So, when the FDA is encouraging the industry to look for “resource savings”, why are some of us still doing things the way we did in 1993 when we had more limited information of what was happening in our cleaning processes? What are some things that we can do based on a better understanding of the cleaning process?
Well, one example is the ISPE RiskMaPP approach to dealing with highly hazardous drug actives (such as actives that might be genotoxic, mutagenic, or teratogenic). While I criticized (in my November 2010 Cleaning Memo) the RiskMaPP document for the way it critiqued previous methods of setting limits, the fundamental approach in that RiskMaPP document of setting health-based limits for highly hazardous actives (as opposed to previous approaches of using dedicated equipment or requiring that limits be set as non-detectable by the best available analytical technique) is an good example of using knowledge of the cleaning process to enable these highly hazardous actives to be manufactured in the same facility or on the same equipment (with appropriate controls in place).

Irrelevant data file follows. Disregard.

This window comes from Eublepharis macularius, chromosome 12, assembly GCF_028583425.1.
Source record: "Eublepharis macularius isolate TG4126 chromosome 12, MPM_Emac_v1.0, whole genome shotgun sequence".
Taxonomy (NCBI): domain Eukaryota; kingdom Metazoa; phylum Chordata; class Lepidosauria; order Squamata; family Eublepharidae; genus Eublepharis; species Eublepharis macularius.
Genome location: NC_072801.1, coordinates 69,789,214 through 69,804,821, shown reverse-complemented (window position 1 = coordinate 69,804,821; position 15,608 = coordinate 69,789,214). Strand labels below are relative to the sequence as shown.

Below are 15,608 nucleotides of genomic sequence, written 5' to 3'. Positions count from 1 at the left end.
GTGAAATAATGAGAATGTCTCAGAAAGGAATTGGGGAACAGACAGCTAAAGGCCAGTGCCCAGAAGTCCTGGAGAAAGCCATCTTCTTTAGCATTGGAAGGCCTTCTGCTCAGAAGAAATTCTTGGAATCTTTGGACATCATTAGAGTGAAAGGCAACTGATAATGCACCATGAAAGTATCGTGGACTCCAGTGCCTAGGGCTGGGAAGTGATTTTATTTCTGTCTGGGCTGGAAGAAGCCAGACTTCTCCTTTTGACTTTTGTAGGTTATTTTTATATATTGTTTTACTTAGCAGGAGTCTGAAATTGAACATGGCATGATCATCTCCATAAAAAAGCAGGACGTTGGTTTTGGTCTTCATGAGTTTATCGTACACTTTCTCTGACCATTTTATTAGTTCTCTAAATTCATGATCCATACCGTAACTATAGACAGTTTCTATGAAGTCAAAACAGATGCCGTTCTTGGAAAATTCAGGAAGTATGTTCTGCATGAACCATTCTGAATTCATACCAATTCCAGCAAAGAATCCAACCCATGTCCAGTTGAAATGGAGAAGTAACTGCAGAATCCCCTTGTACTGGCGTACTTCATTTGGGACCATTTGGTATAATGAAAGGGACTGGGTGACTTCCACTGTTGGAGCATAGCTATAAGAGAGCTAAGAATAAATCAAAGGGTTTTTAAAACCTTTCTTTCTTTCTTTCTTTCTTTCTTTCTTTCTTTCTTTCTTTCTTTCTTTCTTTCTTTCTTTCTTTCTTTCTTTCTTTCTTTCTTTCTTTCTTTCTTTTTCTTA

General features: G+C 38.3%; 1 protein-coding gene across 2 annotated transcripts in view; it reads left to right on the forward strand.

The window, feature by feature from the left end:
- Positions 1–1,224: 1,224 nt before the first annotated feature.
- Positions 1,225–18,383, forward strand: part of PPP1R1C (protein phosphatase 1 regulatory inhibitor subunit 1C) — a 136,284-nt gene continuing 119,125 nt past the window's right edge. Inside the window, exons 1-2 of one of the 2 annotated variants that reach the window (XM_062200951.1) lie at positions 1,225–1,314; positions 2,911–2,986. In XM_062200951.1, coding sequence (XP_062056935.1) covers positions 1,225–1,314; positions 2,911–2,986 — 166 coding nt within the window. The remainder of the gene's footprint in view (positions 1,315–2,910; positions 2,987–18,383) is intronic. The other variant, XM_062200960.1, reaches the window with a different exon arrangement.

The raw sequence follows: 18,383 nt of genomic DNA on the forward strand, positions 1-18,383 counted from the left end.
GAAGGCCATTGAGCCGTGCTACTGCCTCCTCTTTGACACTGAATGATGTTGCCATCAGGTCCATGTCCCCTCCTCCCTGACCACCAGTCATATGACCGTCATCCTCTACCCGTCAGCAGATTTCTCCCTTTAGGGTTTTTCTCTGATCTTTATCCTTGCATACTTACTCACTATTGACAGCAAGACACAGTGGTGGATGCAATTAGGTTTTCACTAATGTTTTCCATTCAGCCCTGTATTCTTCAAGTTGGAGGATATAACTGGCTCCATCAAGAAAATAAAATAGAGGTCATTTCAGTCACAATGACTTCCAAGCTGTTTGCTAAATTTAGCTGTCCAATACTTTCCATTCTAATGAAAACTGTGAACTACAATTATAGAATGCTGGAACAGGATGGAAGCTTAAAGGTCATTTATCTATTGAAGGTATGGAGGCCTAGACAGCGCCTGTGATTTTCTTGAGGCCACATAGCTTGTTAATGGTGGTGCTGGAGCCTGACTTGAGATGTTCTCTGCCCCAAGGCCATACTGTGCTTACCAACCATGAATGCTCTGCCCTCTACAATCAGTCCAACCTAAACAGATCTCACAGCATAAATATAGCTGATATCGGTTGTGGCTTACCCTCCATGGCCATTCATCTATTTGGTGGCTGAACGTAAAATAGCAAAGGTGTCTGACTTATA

Another example is understanding what is happening during the dirty hold time (DHT). The traditional approach has been to require a challenge of the maximum time during a validation protocol. However, it is clear (at least in some cases) that an increase in time does not change the difficulty of cleaning. In other cases, the difficulty of cleaning may increase with time up to a certain point (for example, when a liquid is “dry”), and then not change after that. An evaluation of how to approach the DHT will depend on our understanding of how the diffculty of cleaning might change over time. That means not only understanding the nature of drying, but also whether bioburden proliferates during the DHT and whether degradation of the active is accelerated during the DHT. Of course, the approach now should be to understand those factors, and design the cleaning process with those factors in mind, such that the challenges are addressed during the design/development stage rather than during the qualification protocol.